My ego was boosted by being able to say I am a registered artist with an installation at Burning Man. I felt special being among other Burning Man artists, many whom had much bigger installations or were more prominent by being featured in key Burning Man places. I felt like a legitimate artist. The biggest bragging right was that a company wanted to buy my art!
I was approached before I went to the desert to set up my art installation by a real estate company. They are planning to create a pop-up container park in a trendy neighborhood in Philadelphia. They thought my taxi cabs would be a hip (dare I say hipster?) addition.
The client had never been to Burning Man, so she didn’t realize the condition the art would be when it leaves the desert (dusty, dried out, possibly broken for different reasons). Aside from the fact my camp paid for the materials for my art (so they, in my opinion, own it), these AdventureMobiles would not be safe for a family park. I convinced her that custom made art would be better, and she agreed.
Another ego boost. That inner voice started up again, which is why I didn’t tell many people that someone liked my art enough to want to buy it.
My parents are creative. My mom always called herself an artist, and she has a volume of art to show for this. My biological father went through a phase where he wanted to be an artist, and I have scant memories of him selling some of his welded copper candle holders. I have to admit, a part of me wanted to “please” or impress them by selling a “big” art piece. My inner critic also convinced me that it would validate me for having left my successful corporate career. I became attached to the outcome.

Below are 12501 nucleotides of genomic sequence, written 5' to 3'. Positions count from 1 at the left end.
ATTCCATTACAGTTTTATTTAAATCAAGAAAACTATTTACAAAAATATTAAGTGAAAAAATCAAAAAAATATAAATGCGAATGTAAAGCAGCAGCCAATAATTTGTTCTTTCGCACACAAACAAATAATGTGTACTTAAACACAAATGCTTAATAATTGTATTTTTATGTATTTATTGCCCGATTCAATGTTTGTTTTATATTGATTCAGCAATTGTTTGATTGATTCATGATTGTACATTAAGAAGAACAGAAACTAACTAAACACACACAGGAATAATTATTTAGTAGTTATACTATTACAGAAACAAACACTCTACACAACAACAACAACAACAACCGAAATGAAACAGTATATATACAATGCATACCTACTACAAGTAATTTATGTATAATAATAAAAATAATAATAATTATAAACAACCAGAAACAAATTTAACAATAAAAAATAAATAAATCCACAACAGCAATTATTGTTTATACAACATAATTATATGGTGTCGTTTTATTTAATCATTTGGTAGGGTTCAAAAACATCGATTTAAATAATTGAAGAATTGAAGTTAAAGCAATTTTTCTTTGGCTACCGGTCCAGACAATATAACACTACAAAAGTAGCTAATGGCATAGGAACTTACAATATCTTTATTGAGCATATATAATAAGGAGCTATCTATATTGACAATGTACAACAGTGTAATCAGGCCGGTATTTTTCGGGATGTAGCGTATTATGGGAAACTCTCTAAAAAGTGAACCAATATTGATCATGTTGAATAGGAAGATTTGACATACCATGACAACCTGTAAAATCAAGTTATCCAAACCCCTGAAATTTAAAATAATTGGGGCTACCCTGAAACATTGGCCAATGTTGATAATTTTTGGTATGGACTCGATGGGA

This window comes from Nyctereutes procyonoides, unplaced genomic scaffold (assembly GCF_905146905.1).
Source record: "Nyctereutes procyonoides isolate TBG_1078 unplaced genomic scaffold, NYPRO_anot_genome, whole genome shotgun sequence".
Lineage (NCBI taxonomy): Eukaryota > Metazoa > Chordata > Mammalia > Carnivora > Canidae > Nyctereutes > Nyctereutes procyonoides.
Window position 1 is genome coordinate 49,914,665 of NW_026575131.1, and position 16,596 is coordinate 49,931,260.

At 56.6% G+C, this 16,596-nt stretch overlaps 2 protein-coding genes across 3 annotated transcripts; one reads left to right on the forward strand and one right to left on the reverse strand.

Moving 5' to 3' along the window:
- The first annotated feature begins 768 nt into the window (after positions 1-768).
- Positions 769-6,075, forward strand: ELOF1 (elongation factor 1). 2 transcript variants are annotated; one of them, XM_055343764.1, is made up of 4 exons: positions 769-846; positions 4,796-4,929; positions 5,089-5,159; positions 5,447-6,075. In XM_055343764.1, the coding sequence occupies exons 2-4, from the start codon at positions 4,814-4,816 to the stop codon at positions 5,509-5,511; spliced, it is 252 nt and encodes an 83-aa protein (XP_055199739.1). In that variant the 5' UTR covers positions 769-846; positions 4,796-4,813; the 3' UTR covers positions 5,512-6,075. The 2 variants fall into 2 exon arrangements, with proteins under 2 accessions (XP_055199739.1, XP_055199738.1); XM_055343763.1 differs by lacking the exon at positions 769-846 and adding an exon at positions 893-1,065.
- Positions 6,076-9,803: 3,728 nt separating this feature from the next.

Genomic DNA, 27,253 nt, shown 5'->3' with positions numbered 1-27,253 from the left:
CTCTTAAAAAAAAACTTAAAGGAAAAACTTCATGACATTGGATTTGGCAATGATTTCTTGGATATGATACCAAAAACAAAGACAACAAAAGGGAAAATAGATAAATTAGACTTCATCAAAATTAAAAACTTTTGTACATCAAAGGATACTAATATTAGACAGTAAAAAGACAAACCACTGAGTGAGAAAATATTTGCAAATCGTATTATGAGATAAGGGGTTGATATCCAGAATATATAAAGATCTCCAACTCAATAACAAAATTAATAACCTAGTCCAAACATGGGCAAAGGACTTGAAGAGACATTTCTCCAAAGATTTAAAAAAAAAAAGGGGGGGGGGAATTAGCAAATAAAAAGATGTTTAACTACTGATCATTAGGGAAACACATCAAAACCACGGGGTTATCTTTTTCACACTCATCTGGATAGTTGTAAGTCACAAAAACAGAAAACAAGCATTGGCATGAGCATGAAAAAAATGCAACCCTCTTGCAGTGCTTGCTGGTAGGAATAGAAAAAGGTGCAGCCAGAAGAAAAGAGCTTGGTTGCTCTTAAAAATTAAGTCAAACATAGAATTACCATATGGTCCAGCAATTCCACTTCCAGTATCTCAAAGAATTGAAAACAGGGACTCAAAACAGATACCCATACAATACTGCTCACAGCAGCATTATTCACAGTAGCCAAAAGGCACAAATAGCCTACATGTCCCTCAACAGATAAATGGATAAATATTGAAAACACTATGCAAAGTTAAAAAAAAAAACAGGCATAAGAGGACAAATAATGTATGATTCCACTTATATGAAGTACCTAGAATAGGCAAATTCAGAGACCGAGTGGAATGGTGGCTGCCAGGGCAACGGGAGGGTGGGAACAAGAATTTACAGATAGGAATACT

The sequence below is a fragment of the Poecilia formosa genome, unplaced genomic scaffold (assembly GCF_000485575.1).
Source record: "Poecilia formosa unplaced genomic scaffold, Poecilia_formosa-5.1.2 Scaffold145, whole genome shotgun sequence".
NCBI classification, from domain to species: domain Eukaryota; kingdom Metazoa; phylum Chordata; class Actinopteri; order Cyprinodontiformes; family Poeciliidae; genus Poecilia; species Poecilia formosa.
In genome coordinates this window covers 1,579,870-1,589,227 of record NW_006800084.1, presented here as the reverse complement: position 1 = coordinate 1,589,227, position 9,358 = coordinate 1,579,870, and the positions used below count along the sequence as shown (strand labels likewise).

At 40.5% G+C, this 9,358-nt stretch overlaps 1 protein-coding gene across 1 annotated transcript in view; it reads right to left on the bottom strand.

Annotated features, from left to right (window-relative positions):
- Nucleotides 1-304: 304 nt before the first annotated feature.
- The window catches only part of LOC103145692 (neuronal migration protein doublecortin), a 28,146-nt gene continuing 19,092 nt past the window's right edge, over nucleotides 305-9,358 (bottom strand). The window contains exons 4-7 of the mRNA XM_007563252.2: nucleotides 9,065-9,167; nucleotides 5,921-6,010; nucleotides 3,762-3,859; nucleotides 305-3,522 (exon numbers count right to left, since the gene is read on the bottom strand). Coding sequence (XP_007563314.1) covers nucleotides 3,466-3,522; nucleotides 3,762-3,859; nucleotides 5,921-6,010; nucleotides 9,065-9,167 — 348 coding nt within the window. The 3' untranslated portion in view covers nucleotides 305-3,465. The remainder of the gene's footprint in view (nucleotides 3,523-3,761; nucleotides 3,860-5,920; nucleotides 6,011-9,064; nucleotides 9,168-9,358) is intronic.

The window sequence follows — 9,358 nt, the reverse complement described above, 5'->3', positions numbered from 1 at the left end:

I’ve sold other art creations in my life. Wire-wrapped sea glass jewelry I hand-crafted were sold at a small gift store. Years earlier I sold a photograph. But this would be big. It would be a bigger adventure, a new learning process. A way to make a new revenue stream. However, the real estate company (after three revisions to my proposal), decided to “go in a different direction.”
After a lifetime in sales, this kind of response isn’t new. However, this time my ego was attached, I had expectations beyond money, and felt disappointed.
Until I shifted my point of view. The Universe has other plans for me. The time and energy I would have spent on this project is needed elsewhere. Besides, it was fun to not just be asked, but seriously considered. I took the risk, learned along the way, and in the end – let go of the outcome.
A legitimate artist?
Who gets to determine if you’re a legitimate artist? Does having an MFA decreed it? Does selling your art pieces make you that more real? Does having a burning passion that eclipses all else mean you’re more of an artist than someone who does it as an outlet?
In my opinion, the world doesn’t determine who is or is not legitimate. The world has often turned its noses against artists who then became famous after their deaths. Having a degree may help you get a job or learn skills, but a certificate is a piece of paper. Only you can determine if you’re an artist.
Someone who falls in love with the craft, who connects with this inner calling to express themselves.
If someone asks me again if I’m an artist, maybe I’ll respond in a way that shifts from the noun to the verb. Yes, I love to create art and to wonder where it may take me next.
Share in the comments your thoughts on what makes an artist legitimate. Or if you identify as an artist (noun) or verb (artistic)?